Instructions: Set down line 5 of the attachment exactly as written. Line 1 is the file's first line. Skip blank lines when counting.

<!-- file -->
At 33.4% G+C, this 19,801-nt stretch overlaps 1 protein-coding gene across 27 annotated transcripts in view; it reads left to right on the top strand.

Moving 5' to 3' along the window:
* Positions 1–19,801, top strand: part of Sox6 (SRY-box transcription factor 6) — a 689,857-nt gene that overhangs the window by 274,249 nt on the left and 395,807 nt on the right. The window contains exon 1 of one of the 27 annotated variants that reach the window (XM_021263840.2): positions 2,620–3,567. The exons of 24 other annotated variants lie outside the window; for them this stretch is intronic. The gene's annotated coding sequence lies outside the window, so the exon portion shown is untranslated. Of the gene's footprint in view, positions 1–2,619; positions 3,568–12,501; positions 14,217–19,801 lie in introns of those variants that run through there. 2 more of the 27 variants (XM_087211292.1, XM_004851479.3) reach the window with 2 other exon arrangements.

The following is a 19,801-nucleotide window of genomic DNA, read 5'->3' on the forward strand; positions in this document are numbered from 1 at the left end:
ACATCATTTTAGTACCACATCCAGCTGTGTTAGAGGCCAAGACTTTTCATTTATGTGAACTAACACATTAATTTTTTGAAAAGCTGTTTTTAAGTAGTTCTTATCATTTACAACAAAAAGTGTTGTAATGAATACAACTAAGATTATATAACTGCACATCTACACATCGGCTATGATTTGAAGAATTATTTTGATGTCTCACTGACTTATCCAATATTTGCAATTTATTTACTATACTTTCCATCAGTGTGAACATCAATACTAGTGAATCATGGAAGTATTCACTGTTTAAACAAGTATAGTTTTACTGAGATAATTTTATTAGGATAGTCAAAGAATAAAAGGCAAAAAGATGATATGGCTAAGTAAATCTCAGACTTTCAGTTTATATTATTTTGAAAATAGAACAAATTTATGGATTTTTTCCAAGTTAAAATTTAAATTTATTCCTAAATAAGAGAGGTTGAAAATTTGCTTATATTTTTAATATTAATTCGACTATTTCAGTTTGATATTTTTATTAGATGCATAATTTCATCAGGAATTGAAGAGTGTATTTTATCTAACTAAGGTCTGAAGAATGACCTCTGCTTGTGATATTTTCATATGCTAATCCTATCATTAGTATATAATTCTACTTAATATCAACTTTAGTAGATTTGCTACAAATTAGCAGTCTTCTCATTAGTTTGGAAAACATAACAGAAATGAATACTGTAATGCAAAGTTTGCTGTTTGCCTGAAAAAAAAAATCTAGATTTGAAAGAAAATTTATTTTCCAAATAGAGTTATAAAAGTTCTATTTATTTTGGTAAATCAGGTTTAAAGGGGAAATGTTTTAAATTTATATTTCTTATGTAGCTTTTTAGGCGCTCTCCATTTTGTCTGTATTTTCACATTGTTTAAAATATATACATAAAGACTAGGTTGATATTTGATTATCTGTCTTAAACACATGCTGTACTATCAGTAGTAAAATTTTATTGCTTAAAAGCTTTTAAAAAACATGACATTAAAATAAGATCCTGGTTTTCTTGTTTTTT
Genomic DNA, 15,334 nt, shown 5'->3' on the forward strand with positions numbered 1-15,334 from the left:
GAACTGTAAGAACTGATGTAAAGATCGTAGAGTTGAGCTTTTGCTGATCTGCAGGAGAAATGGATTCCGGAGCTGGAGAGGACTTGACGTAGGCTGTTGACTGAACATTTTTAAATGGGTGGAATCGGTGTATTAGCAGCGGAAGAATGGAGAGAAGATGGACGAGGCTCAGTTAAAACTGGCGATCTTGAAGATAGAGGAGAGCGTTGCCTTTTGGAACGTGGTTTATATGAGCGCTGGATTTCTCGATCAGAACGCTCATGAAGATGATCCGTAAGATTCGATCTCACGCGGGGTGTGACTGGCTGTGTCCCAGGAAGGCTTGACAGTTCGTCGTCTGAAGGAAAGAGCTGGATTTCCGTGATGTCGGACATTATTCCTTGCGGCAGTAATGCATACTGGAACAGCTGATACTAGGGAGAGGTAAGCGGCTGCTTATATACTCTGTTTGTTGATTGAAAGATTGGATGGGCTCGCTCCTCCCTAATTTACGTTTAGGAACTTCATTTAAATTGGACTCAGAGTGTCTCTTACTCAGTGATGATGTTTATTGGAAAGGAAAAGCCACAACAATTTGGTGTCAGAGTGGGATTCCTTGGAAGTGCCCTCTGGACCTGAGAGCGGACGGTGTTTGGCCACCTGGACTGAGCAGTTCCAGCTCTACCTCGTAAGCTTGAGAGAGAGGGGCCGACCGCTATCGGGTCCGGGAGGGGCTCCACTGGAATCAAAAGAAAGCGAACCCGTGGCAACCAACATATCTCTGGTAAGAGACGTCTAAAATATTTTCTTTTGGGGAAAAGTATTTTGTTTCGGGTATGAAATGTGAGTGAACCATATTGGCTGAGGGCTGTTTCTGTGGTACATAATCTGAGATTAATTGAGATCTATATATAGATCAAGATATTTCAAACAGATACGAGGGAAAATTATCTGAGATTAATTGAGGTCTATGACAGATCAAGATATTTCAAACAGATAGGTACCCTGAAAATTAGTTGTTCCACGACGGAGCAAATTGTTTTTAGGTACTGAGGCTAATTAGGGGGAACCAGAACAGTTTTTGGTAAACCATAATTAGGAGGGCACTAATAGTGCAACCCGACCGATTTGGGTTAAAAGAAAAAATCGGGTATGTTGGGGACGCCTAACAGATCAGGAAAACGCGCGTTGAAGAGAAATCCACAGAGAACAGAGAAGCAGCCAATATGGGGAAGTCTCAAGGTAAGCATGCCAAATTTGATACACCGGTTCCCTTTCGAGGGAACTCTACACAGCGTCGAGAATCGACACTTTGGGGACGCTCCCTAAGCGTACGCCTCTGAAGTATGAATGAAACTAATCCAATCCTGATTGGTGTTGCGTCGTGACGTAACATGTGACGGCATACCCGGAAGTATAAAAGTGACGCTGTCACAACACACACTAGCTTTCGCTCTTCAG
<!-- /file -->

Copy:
ACATCATTTTAGTACCACATCCAGCTGTGTTAGAGGCCAAGACTTTTCATTTATGTGAACTAACACATTAATTTTTTGAAAAGCTGTTTTTAAGTAGTTCTTATCATTTACAACAAAAAGTGTTGTAATGAATACAACTAAGATTATATAACTGCACATCTACACATCGGCTATGATTTGAAGAATTATTTTGATGTCTCACTGACTTATCCAATATTTGCAATTTATTTACTATACTTTCCATCAGTGTGAACATCAATACTAGTGAATCATGGAAGTATTCACTGTTTAAACAAGTATAGTTTTACTGAGATAATTTTATTAGGATAGTCAAAGAATAAAAGGCAAAAAGATGATATGGCTAAGTAAATCTCAGACTTTCAGTTTATATTATTTTGAAAATAGAACAAATTTATGGATTTTTTCCAAGTTAAAATTTAAATTTATTCCTAAATAAGAGAGGTTGAAAATTTGCTTATATTTTTAATATTAATTCGACTATTTCAGTTTGATATTTTTATTAGATGCATAATTTCATCAGGAATTGAAGAGTGTATTTTATCTAACTAAGGTCTGAAGAATGACCTCTGCTTGTGATATTTTCATATGCTAATCCTATCATTAGTATATAATTCTACTTAATATCAACTTTAGTAGATTTGCTACAAATTAGCAGTCTTCTCATTAGTTTGGAAAACATAACAGAAATGAATACTGTAATGCAAAGTTTGCTGTTTGCCTGAAAAAAAAAATCTAGATTTGAAAGAAAATTTATTTTCCAAATAGAGTTATAAAAGTTCTATTTATTTTGGTAAATCAGGTTTAAAGGGGAAATGTTTTAAATTTATATTTCTTATGTAGCTTTTTAGGCGCTCTCCATTTTGTCTGTATTTTCACATTGTTTAAAATATATACATAAAGACTAGGTTGATATTTGATTATCTGTCTTAAACACATGCTGTACTATCAGTAGTAAAATTTTATTGCTTAAAAGCTTTTAAAAAACATGACATTAAAATAAGATCCTGGTTTTCTTGTTTTTT